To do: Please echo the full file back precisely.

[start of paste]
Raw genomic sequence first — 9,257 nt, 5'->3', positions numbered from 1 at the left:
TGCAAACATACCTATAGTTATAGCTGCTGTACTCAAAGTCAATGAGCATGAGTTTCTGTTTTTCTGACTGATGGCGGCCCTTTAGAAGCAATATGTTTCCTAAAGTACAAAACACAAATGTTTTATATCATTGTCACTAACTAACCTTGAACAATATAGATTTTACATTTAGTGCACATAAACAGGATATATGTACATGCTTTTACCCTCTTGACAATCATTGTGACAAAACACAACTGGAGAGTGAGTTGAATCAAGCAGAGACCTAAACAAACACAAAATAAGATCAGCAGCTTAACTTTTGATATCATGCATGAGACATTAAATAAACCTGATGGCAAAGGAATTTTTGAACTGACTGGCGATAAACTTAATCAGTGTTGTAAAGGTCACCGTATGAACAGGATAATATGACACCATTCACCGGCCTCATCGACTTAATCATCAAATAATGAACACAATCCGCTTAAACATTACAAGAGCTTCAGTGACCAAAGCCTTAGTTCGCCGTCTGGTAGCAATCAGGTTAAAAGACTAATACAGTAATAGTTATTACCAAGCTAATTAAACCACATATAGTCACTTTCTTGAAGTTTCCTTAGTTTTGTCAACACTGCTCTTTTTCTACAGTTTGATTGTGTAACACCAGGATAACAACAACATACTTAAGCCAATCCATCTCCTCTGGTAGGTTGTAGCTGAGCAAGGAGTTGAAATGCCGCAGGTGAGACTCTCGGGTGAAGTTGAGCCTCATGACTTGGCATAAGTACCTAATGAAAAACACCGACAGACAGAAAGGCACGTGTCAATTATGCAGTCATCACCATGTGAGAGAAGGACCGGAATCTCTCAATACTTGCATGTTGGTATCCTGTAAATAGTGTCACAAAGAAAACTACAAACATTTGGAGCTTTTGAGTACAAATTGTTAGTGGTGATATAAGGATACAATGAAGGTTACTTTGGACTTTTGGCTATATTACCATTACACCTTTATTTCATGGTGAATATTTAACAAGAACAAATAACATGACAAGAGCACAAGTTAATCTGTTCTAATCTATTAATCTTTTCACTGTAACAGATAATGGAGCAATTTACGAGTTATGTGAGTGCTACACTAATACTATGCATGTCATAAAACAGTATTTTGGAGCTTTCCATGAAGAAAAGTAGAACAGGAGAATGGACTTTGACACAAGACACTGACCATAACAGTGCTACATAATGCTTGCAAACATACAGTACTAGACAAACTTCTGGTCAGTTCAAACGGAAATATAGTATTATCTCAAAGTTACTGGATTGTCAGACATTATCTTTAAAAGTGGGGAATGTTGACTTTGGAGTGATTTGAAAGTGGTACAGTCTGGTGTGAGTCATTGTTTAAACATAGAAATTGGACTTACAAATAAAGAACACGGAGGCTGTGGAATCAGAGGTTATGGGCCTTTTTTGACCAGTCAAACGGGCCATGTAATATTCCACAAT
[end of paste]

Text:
Raw genomic sequence first — 9,257 nt, 5'->3', positions numbered from 1 at the left:
TGCAAACATACCTATAGTTATAGCTGCTGTACTCAAAGTCAATGAGCATGAGTTTCTGTTTTTCTGACTGATGGCGGCCCTTTAGAAGCAATATGTTTCCTAAAGTACAAAACACAAATGTTTTATATCATTGTCACTAACTAACCTTGAACAATATAGATTTTACATTTAGTGCACATAAACAGGATATATGTACATGCTTTTACCCTCTTGACAATCATTGTGACAAAACACAACTGGAGAGTGAGTTGAATCAAGCAGAGACCTAAACAAACACAAAATAAGATCAGCAGCTTAACTTTTGATATCATGCATGAGACATTAAATAAACCTGATGGCAAAGGAATTTTTGAACTGACTGGCGATAAACTTAATCAGTGTTGTAAAGGTCACCGTATGAACAGGATAATATGACACCATTCACCGGCCTCATCGACTTAATCATCAAATAATGAACACAATCCGCTTAAACATTACAAGAGCTTCAGTGACCAAAGCCTTAGTTCGCCGTCTGGTAGCAATCAGGTTAAAAGACTAATACAGTAATAGTTATTACCAAGCTAATTAAACCACATATAGTCACTTTCTTGAAGTTTCCTTAGTTTTGTCAACACTGCTCTTTTTCTACAGTTTGATTGTGTAACACCAGGATAACAACAACATACTTAAGCCAATCCATCTCCTCTGGTAGGTTGTAGCTGAGCAAGGAGTTGAAATGCCGCAGGTGAGACTCTCGGGTGAAGTTGAGCCTCATGACTTGGCATAAGTACCTAATGAAAAACACCGACAGACAGAAAGGCACGTGTCAATTATGCAGTCATCACCATGTGAGAGAAGGACCGGAATCTCTCAATACTTGCATGTTGGTATCCTGTAAATAGTGTCACAAAGAAAACTACAAACATTTGGAGCTTTTGAGTACAAATTGTTAGTGGTGATATAAGGATACAATGAAGGTTACTTTGGACTTTTGGCTATATTACCATTACACCTTTATTTCATGGTGAATATTTAACAAGAACAAATAACATGACAAGAGCACAAGTTAATCTGTTCTAATCTATTAATCTTTTCACTGTAACAGATAATGGAGCAATTTACGAGTTATGTGAGTGCTACACTAATACTATGCATGTCATAAAACAGTATTTTGGAGCTTTCCATGAAGAAAAGTAGAACAGGAGAATGGACTTTGACACAAGACACTGACCATAACAGTGCTACATAATGCTTGCAAACATACAGTACTAGACAAACTTCTGGTCAGTTCAAACGGAAATATAGTATTATCTCAAAGTTACTGGATTGTCAGACATTATCTTTAAAAGTGGGGAATGTTGACTTTGGAGTGATTTGAAAGTGGTACAGTCTGGTGTGAGTCATTGTTTAAACATAGAAATTGGACTTACAAATAAAGAACACGGAGGCTGTGGAATCAGAGGTTATGGGCCTTTTTTGACCAGTCAAACGGGCCATGTAATATTCCACAAT